There’s no reason to overdo it on the protein shakes. Taking a 50 gram protein shake won’t really help you much more than taking a 25 gram shake. I can’t remember exactly, but I believe the maximum a typical person can absorb at one time is from 15-30 grams of protein depending on the size of the individual and weather you have been physically active before ingesting it. Through many years of training, I have experimented with and documented the effects of many different diets. I have found that if I take in the same amount of calories over the same amount of daily meals and perform the same amount of weekly workload, if I have a high percentage of protein, I gain a lot of muscle and strength, whereas if I have a higher percentage of carbohydrates I gain a much larger percentage of fat and strength gains are minimal.

As far as creatine, I personally don’t find it to be all that amazing. There are people who swear by it, but I always wonder how much of the effectivness comes from suggestibility and the placebo effect. I have used it several times and from my experience it did very little unless I take 3 times the recommended dosage and spread it throughout the day (which is expensive and a giant pain in the ass). I did have good results from using Cell Tech. But I wonder how much of that was because of the “Crea-Edge™ (Hardcore Anabolic Creatine Matrix)”, “Osmodrol™ (Hyperosmotic Cell-Volumizer)”, and “InsuloDrive™ (Accelerated Insulin Maximizer)”, and how much of it was the 75 grams of pure sugar per serving. My guess is that it was the sugar high.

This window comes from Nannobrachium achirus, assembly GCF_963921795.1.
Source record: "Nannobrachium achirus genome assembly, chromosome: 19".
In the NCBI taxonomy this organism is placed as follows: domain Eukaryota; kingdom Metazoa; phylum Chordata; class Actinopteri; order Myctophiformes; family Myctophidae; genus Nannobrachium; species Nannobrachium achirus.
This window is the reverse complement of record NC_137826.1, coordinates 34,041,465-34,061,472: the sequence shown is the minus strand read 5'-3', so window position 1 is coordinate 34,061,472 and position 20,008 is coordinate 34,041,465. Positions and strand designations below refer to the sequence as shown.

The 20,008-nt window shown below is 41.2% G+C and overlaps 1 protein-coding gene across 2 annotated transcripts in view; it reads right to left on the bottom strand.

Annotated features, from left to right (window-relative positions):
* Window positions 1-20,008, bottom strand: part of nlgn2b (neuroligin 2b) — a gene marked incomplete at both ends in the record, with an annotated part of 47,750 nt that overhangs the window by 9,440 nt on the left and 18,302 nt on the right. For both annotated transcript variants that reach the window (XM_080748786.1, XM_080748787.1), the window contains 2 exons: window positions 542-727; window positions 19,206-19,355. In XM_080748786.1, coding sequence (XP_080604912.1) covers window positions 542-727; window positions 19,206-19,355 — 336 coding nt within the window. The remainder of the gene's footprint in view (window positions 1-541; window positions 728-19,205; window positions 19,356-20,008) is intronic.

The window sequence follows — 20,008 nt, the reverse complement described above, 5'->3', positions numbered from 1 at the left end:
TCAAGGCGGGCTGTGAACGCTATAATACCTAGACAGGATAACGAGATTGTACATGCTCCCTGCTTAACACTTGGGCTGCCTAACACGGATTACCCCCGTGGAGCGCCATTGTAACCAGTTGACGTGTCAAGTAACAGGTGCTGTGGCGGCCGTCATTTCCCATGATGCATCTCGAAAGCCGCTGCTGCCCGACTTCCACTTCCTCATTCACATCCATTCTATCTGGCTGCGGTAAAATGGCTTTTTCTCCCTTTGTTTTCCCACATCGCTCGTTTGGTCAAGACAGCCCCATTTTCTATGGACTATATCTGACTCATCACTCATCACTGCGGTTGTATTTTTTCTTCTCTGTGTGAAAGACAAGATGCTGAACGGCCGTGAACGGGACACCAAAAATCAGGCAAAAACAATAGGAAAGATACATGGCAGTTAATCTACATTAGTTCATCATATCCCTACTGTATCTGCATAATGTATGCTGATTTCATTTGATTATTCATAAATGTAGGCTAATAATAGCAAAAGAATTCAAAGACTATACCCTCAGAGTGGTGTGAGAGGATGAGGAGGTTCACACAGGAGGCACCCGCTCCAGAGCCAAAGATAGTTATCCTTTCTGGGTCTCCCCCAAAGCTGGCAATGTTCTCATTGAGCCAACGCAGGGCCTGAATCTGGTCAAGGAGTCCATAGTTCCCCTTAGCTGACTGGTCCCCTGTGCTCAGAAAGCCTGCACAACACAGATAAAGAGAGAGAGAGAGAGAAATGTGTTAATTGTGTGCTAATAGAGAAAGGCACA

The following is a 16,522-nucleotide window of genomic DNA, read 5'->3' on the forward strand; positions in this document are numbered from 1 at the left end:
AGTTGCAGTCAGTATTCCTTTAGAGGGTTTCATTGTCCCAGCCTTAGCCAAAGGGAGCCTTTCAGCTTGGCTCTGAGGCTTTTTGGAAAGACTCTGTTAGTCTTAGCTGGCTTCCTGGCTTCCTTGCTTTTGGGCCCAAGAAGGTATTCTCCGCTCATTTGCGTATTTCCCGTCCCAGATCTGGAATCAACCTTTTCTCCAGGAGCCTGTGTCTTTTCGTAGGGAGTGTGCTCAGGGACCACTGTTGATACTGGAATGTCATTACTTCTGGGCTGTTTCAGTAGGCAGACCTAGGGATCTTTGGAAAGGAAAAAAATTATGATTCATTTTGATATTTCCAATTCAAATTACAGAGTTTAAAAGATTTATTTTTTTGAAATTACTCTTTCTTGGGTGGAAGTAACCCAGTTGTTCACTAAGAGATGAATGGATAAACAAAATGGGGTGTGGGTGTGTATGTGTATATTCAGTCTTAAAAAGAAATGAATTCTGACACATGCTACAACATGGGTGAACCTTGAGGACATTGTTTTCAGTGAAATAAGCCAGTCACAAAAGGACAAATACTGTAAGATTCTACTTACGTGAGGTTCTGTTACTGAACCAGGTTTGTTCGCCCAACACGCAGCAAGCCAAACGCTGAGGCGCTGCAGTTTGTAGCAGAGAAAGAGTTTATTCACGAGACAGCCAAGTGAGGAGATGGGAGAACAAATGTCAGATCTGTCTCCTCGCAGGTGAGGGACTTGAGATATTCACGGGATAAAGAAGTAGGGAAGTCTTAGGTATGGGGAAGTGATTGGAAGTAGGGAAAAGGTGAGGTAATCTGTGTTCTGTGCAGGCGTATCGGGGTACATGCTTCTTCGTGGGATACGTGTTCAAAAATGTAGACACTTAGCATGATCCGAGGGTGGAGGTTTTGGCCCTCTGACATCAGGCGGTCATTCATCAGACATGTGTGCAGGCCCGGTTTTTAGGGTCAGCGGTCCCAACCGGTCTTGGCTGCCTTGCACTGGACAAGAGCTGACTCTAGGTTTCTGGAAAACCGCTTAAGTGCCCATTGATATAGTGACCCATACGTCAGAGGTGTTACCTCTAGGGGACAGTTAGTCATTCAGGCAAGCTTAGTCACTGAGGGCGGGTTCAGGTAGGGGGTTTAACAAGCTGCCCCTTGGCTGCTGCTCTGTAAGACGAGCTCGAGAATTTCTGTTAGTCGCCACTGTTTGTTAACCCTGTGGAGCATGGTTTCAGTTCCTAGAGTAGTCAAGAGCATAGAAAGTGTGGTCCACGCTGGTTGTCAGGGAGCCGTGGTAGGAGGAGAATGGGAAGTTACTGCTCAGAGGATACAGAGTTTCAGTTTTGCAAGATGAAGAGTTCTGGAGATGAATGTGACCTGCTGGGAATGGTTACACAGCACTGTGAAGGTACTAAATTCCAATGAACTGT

Your right. The protein powders and supplements and all that really does depend on your fitness goals. It is hard to find a good protein powder however, a lot of them have so much junk in it that you dont need that will actually do your body more harm then good- and thats more of what I was getting at. I should have mentioned that in the post.
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Old 10-20-2009, 07:26 PM   #64 (permalink)
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Originally Posted by NyInfamous'Girl View Post
Listen you fucking dumb ass, clearly you are mistaking what I am saying. If your a body builder that lifts every day busting your ass in the gym then YES YOU NEED MORE CALORIES AND PROTEIN. But for a person who is trying to lose weight and tone up they only need a certain amount of protein, anything over what they really need BASED ON THEIR ACTIVITY LEVEL WILL TURN TO FAT. As for your genetics- being as though you can stuff your face all day and not gain a weight, thats great for you but not true for a majority of the rest of the world. This thread is not about you jack ass. Honestly, your an really just an arrogant shithead who is wasting my time.
Not in the slightest, this is in fact the first post where you've made any mention to different body types requiring different things, congrats! And again, you're referencing information written by a personal trainer as fact. In the end, as was mentioned before (not by me), some of us have done it, some of us have read about it. Enough said.
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Old 03-06-2010, 10:42 PM   #65 (permalink)